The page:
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Serbs Back Down, But Kaiser Warns of Coming Race War

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The First World War was an unprecedented catastrophe that killed millions and set the continent of Europe on the path to further calamity two decades later. But it didn’t come out of nowhere. With the centennial of the outbreak of hostilities coming up in 2014, Erik Sass will be looking back at the lead-up to the war, when seemingly minor moments of friction accumulated until the situation was ready to explode. He'll be covering those events 100 years after they occurred. This is the 89th installment in the series.

October 18-20, 1913: Serbs Back Down, But Kaiser Warns of Coming Race War

In October 1913, Franz Josef (top)—Emperor of Austria, Apostolic King of Hungary, King of Bohemia, Croatia, Galicia and Lodomeria, and Grand Duke of Krakow—was 83 years old and no longer in the best of health. The elderly monarch understandably hoped to live out his twilight years in peace, enjoying the company of his longtime companion (and perhaps mistress) the beautiful actress Katharina von Schratt, taking the air at the resort town of Bad Ischl or tea at the imperial palace of Schönbrunn in Vienna.

But Franz Josef was also a dutiful sovereign, motivated by feelings of responsibility to his subjects and the ancient house of Hapsburg to preserve and pass on his imperial inheritance intact. This meant seeing off various internal and external dangers, many of them linked, including nationalist movements among Austria-Hungary’s many minority populations and military threats from Russia and Italy—Great Power rivals who hoped to dismember the Empire and annex bordering territories.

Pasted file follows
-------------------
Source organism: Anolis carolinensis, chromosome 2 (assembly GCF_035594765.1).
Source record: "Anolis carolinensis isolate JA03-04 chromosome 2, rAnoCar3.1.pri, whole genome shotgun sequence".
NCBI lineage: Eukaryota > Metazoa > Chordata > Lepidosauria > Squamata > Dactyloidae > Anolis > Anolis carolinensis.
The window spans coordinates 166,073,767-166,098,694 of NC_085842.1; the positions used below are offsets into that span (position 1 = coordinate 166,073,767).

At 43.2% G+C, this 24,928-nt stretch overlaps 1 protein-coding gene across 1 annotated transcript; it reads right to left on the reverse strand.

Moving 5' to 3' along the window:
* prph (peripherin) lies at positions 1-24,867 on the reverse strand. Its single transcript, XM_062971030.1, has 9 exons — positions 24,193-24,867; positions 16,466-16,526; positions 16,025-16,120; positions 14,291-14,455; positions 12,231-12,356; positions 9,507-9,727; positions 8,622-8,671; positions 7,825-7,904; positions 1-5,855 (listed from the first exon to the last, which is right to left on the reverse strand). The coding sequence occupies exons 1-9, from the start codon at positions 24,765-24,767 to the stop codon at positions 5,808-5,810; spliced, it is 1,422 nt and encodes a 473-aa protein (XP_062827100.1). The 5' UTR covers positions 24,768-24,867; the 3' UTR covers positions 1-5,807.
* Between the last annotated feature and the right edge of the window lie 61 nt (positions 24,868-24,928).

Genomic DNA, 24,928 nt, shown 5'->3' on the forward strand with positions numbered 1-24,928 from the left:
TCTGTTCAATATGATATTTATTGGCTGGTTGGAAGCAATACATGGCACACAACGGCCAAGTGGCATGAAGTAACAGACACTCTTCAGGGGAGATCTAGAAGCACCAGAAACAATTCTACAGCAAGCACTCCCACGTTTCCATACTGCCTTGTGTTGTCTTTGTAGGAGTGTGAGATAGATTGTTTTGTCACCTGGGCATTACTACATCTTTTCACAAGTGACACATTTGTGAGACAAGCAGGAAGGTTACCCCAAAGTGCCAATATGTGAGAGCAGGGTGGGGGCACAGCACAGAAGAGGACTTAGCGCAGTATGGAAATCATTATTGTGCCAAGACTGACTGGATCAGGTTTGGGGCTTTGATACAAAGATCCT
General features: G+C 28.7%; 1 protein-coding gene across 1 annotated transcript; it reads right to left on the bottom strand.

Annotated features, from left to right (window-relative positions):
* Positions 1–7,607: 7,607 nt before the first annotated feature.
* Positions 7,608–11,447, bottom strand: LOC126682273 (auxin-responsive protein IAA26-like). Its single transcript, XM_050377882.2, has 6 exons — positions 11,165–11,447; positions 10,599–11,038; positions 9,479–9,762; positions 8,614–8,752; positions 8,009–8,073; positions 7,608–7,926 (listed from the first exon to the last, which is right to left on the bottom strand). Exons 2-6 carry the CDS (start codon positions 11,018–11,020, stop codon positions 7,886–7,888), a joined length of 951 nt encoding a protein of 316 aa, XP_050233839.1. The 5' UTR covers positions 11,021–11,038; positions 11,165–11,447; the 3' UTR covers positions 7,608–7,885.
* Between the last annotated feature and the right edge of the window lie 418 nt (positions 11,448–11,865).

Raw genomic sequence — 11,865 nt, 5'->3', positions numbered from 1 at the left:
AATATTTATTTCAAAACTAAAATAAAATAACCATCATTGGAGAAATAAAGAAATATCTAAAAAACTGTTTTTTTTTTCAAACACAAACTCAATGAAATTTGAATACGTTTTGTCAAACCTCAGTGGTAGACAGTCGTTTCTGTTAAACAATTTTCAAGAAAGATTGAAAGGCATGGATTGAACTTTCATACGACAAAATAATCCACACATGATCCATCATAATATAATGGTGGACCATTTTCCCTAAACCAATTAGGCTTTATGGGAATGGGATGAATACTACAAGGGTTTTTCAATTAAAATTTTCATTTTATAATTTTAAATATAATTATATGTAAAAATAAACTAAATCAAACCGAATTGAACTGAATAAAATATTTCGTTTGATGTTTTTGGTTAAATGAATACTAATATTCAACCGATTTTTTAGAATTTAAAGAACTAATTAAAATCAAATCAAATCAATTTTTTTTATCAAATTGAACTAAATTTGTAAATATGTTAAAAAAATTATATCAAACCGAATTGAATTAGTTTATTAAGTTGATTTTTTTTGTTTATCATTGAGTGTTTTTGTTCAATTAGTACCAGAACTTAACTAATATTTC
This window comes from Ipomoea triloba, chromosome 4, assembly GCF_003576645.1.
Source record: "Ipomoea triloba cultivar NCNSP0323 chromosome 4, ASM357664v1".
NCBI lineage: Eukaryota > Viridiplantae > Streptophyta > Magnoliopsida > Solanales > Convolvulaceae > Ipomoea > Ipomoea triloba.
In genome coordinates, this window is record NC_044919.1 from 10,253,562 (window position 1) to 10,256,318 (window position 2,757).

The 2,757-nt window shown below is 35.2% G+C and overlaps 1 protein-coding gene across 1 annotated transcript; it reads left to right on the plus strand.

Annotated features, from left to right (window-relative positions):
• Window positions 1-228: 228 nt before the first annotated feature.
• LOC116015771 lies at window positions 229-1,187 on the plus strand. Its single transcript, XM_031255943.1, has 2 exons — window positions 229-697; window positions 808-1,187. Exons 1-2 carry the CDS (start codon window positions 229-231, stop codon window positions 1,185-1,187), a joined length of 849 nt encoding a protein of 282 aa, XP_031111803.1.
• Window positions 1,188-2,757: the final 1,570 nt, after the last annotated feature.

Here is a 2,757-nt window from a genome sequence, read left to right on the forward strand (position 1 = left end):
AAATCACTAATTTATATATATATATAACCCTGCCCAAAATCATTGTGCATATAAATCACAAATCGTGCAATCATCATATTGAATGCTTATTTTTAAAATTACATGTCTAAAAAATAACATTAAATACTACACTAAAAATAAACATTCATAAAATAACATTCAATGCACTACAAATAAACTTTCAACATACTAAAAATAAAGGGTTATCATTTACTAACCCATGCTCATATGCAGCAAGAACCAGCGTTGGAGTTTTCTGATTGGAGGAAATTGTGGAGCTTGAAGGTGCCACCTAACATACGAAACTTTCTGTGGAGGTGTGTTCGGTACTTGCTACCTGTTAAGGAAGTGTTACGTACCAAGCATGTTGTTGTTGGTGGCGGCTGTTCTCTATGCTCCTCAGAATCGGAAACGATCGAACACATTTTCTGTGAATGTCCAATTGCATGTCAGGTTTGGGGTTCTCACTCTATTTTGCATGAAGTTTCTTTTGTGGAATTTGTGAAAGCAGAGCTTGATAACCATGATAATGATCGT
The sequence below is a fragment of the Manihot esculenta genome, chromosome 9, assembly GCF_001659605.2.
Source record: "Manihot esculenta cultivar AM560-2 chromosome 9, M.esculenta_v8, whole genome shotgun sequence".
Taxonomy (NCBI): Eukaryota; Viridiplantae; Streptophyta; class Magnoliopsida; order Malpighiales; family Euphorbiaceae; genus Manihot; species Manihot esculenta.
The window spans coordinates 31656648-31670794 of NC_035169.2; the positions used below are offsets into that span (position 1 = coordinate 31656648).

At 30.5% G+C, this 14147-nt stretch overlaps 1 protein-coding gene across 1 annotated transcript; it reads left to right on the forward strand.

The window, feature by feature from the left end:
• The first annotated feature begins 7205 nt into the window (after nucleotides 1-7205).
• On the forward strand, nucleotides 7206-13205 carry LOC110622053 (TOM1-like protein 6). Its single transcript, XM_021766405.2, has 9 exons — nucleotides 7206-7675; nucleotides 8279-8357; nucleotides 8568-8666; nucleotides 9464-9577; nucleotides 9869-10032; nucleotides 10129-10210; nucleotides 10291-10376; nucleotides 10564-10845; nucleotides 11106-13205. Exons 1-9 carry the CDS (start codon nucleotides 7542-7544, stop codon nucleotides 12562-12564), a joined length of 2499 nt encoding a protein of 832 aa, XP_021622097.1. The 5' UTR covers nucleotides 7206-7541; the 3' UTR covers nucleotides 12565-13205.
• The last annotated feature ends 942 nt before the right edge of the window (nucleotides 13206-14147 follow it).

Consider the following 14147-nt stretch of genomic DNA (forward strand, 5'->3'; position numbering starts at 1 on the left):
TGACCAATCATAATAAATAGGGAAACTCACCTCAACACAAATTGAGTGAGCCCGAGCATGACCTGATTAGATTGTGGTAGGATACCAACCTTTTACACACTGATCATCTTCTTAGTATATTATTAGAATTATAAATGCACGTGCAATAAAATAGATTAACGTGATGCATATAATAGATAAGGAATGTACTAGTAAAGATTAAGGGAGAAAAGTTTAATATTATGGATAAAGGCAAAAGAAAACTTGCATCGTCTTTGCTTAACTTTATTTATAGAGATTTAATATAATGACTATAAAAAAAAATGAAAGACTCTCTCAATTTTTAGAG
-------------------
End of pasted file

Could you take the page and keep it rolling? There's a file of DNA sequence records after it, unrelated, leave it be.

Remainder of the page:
What’s more, it was widely feared that Russia was encouraging its Balkan client state, Serbia, to trigger the Empire’s final crackup by stirring up dissent among its southern Slav populations; these fears were only heightened by Serbia’s expansion in the Balkan Wars and its continued meddling in the new nation of Albania, culminating in an invasion in September 1913. By openly defying Austria-Hungary, Serbia threatened to diminish the Empire’s prestige and even call into question its status as a Great Power.

All this was daunting enough, but Franz Josef’s task was further complicated by differences of opinion among his top officials and advisors. On one hand, chief of staff Conrad von Hötzendorf argued that Serbia indeed posed an existential threat to Austria-Hungary, which could only be ended by war, and by October 1913, the bellicose chief of staff had also persuaded Franz Josef’s foreign minister, Count Leopold von Berchtold, that Serbia had to be dealt with militarily; in their view, the Serbian invasion of Albania offered an ideal opportunity to settle accounts. Opposing Conrad was the heir to the throne, Archduke Franz Ferdinand, who warned that attacking Serbia would bring Austria-Hungary into conflict with Russia, with potentially disastrous consequences.

But in the authoritarian Dual Monarchy the ultimate decision lay with Franz Josef. After initially siding with Franz Ferdinand, in mid-October the Emperor, doubtless dismayed by Belgrade’s defiant responses to several “friendly warnings” from Berchtold, decided to split the difference: Austria-Hungary would once again threaten to mobilize its troops against Serbia if the latter didn’t withdraw its troops from Albania immediately. Hopefully Serbia would comply, resolving the problem without war—but at the end of the day the old Emperor was ready to fight to protect his Empire’s interests.